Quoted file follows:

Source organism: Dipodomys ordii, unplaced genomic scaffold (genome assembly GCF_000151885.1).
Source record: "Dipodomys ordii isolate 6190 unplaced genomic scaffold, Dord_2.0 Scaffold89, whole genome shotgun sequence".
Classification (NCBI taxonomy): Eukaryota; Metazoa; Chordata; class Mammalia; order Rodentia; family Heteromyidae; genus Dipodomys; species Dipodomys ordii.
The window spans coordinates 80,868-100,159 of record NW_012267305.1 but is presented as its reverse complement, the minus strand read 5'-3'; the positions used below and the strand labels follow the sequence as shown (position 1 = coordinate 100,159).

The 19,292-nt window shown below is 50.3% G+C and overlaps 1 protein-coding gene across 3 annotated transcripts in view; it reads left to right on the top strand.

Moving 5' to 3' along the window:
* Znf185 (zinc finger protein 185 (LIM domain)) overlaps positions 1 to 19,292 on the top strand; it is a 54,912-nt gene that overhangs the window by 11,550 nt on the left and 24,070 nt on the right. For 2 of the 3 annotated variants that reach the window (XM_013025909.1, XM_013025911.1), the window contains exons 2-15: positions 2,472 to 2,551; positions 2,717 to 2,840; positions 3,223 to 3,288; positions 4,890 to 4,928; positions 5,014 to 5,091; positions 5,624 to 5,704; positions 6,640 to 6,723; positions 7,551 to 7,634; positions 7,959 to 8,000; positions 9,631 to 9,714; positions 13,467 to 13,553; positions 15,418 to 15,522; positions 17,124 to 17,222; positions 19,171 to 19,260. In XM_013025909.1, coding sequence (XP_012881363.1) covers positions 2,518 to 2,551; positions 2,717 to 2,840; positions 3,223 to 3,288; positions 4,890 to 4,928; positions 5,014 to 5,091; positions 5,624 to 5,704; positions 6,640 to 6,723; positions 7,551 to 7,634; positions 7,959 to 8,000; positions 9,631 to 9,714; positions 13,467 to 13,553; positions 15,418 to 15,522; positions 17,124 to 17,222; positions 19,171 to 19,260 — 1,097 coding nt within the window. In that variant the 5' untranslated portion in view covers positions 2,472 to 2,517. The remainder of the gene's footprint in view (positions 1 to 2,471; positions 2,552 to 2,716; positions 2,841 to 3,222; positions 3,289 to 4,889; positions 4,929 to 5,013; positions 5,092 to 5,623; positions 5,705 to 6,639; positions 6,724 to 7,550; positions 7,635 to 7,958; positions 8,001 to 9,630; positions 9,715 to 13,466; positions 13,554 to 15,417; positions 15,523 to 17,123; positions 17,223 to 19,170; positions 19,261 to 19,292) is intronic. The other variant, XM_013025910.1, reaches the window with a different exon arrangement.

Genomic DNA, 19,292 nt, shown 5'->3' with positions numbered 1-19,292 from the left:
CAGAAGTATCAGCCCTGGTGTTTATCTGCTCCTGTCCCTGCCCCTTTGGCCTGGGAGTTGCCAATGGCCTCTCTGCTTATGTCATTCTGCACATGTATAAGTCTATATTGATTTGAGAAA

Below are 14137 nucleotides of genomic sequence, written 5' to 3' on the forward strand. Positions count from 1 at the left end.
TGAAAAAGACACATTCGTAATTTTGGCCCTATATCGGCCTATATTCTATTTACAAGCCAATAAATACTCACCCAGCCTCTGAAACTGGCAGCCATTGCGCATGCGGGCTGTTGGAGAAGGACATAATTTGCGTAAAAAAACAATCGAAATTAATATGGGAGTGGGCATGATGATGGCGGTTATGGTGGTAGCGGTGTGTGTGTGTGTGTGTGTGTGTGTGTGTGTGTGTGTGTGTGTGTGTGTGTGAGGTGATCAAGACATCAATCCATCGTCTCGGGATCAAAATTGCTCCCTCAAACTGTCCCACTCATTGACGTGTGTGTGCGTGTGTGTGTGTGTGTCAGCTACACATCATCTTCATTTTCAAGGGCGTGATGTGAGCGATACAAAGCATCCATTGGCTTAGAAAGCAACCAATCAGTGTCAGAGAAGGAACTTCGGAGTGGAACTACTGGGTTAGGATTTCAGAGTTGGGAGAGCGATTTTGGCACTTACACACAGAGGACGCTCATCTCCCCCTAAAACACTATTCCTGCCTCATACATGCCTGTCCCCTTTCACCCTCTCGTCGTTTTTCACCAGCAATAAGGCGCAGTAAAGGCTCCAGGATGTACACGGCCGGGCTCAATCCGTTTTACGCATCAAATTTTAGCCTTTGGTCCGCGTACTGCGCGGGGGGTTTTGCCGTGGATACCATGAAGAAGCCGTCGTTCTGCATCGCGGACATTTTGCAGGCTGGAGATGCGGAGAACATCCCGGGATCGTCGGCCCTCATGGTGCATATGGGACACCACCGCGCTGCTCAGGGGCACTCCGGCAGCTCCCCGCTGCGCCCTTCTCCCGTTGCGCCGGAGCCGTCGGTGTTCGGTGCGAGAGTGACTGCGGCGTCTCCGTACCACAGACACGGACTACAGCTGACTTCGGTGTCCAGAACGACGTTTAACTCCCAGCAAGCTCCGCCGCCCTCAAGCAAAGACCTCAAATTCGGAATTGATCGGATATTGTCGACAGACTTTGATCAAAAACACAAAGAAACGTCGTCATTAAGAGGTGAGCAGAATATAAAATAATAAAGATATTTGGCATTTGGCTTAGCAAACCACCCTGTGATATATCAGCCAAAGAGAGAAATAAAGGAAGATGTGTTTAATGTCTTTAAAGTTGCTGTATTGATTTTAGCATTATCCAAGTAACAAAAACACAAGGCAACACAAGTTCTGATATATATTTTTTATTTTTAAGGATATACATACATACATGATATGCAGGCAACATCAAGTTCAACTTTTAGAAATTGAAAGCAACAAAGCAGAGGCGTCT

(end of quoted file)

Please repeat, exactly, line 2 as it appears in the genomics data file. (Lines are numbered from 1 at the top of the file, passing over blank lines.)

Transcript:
Source record: "Dipodomys ordii isolate 6190 unplaced genomic scaffold, Dord_2.0 Scaffold89, whole genome shotgun sequence".